# Find the Critical Right-Tailed Value When Testing a Hypothesis for a Small Sample

When testing a hypothesis for a small sample where you have to find the appropriate critical right-tail value, this value depends on certain criteria. In addition to being positive, the value also depends on the sample size and whether or not the population standard deviation is known.

After you calculate a test statistic, you compare it to one or two critical values, depending on the alternative hypothesis, to determine whether you should reject the null hypothesis.

A critical value shows the number of standard deviations away from the mean of a distribution where a specified percentage of the distribution is above the critical value and the remainder of the distribution is below the critical value. A right-tailed test has one positive critical value.

A small sample is less than 30. When you use a small sample to test a hypothesis about the population mean, you take the resulting critical value from the Student’s t-distribution. In a right-tailed test, the critical value is

and *n* represents the sample size.

You draw these critical values from the Student’s t-distribution with *n* – 1 *degrees of freedom* (df).

The number of degrees of freedom used with the t-distribution depends on the particular application. For testing hypotheses about the population mean, the appropriate number of degrees of freedom is one less than the sample size (that is, *n* – 1).

The critical value or values are used to locate the area under the curve of a distribution that is too extreme to be consistent with the null hypothesis. For a right-tailed test, these are the large positive values, which are collectively known as the right tail of the distribution. The area in the tail equals the level of significance of the hypothesis test.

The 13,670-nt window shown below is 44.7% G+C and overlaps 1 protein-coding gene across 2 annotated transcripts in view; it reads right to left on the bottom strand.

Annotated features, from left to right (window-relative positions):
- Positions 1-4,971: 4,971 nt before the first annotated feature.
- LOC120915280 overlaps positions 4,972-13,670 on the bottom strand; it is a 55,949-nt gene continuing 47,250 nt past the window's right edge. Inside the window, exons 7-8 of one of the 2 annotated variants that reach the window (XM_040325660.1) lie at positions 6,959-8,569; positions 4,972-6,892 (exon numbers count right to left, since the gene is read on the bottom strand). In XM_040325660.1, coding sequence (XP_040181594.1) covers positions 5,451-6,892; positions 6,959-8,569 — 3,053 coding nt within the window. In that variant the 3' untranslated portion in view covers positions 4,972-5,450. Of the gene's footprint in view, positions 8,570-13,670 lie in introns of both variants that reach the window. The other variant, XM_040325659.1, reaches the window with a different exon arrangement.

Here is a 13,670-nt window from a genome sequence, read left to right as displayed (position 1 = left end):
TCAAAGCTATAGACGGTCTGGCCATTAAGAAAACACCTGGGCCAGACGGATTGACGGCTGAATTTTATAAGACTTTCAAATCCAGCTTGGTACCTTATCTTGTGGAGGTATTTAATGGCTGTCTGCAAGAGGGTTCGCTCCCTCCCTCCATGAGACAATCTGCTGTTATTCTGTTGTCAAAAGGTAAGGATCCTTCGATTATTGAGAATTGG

As an example of a right-tailed test, suppose the level of significance is 0.05 and the sample size is 10; then you get a single positive critical value:

Refer to the Student’s t-distribution table to find the intersection of the row representing 9 degrees of freedom and the column headed *t*_{0.05}.

Degrees of Freedom | t_{0.10} |
t_{0.05} |
t_{0.025} |
t_{0.01} |
t_{0.005} |
---|---|---|---|---|---|

6 | 1.440 | 1.943 | 2.447 | 3.143 | 3.707 |

7 | 1.415 | 1.895 | 2.365 | 2.998 | 3.499 |

8 | 1.397 | 1.860 | 2.306 | 2.896 | 3.355 |

9 | 1.383 | 1.833 | 2.262 | 2.821 | 3.250 |

10 | 1.372 | 1.812 | 2.228 | 2.764 | 3.169 |

11 | 1.363 | 1.796 | 2.201 | 2.718 | 3.106 |

12 | 1.356 | 1.782 | 2.179 | 2.681 | 3.055 |

13 | 1.350 | 1.771 | 2.160 | 2.650 | 3.012 |

14 | 1.345 | 1.761 | 2.145 | 2.624 | 2.977 |

15 | 1.341 | 1.753 | 2.131 | 2.602 | 2.947 |

The critical value is

as shown here.

The shaded region in the right tail represents the rejection region; if the test statistic falls in this area, the null hypothesis will be rejected.